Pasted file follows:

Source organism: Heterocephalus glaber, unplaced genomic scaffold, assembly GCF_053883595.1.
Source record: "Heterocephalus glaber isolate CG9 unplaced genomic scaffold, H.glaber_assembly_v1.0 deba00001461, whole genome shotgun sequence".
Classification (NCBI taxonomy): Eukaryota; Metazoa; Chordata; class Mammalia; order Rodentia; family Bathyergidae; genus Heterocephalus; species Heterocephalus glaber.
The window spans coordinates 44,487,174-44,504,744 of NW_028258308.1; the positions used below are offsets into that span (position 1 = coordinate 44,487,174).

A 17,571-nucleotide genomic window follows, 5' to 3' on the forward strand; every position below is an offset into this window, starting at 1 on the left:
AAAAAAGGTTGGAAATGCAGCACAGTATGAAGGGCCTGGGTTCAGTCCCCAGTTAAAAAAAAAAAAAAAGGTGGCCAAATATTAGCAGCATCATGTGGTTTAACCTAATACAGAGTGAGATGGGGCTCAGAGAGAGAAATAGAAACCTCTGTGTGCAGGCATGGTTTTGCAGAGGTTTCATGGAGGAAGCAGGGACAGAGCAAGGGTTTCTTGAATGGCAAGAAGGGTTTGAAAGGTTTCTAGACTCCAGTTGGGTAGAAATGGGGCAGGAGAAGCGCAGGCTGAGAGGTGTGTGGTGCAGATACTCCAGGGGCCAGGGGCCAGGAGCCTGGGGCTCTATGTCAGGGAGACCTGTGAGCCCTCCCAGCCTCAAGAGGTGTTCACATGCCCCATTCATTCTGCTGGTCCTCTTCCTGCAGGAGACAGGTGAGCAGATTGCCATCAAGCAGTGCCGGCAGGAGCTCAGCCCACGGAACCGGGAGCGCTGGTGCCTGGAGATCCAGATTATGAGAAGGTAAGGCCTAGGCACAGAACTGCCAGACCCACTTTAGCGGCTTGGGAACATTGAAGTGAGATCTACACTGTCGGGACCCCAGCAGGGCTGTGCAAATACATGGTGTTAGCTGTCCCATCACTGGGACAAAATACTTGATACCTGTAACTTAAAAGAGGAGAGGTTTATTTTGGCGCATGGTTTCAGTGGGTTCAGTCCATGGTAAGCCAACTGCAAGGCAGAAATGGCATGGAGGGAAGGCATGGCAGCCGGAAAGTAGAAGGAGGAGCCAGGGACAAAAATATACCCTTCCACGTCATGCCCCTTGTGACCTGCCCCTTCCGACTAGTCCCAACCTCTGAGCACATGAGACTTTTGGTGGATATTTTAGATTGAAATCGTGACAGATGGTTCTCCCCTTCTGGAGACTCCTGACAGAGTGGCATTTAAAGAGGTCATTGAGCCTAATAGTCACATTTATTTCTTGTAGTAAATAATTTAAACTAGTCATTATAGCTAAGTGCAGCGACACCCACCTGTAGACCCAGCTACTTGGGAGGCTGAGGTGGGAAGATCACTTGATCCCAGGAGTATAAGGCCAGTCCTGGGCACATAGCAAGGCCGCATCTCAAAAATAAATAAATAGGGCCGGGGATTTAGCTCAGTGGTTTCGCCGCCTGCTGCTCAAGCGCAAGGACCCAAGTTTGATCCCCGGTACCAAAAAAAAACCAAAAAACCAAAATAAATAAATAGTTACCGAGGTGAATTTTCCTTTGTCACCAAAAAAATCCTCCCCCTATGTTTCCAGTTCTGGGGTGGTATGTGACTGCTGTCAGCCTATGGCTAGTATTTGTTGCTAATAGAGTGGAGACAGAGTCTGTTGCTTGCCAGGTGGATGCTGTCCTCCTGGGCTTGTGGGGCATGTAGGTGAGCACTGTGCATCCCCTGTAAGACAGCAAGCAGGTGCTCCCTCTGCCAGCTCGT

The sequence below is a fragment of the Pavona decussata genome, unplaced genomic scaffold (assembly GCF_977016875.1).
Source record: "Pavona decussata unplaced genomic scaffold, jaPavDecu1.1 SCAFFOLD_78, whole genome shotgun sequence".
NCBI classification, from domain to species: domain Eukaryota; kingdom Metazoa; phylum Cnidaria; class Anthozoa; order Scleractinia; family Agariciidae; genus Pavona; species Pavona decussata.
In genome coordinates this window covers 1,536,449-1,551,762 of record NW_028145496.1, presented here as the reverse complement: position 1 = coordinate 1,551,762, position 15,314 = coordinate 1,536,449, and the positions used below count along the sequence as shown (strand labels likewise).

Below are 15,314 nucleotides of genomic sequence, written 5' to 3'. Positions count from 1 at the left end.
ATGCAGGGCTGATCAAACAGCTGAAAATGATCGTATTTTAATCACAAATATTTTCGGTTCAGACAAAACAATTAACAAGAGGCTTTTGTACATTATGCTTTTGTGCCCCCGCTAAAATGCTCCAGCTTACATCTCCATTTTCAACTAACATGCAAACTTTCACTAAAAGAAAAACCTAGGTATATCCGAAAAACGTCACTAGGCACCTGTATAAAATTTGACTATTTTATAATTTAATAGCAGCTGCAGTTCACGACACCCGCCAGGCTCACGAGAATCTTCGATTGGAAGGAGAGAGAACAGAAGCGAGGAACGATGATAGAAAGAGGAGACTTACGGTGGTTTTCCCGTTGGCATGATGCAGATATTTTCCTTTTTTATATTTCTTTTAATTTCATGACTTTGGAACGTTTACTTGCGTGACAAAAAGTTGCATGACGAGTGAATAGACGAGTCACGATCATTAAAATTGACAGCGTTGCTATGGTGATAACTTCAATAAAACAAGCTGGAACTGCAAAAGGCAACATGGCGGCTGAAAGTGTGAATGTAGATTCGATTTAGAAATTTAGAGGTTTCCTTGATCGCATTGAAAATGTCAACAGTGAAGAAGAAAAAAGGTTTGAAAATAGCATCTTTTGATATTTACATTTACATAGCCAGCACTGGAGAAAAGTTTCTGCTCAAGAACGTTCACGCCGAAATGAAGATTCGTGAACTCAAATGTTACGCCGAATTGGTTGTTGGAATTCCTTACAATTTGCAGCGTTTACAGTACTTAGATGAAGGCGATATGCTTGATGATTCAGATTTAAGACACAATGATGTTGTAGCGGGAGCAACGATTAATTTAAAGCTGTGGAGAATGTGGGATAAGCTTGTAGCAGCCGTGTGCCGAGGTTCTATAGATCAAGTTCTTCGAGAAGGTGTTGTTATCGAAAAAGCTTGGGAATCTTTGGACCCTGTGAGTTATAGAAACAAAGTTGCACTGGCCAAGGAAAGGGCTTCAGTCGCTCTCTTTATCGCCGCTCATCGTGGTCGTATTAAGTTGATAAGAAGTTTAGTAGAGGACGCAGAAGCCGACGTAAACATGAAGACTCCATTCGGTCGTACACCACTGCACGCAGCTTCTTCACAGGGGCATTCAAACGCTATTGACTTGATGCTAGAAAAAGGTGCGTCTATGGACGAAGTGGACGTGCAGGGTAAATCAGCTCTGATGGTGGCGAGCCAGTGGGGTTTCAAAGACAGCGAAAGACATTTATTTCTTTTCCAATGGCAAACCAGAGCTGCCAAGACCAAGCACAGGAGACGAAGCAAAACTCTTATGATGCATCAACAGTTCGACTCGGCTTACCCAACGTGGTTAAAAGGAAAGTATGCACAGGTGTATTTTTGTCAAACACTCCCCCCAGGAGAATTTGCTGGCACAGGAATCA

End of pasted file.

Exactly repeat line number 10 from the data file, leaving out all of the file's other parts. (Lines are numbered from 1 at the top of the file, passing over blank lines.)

In genome coordinates this window covers 1,536,449-1,551,762 of record NW_028145496.1, presented here as the reverse complement: position 1 = coordinate 1,551,762, position 15,314 = coordinate 1,536,449, and the positions used below count along the sequence as shown (strand labels likewise).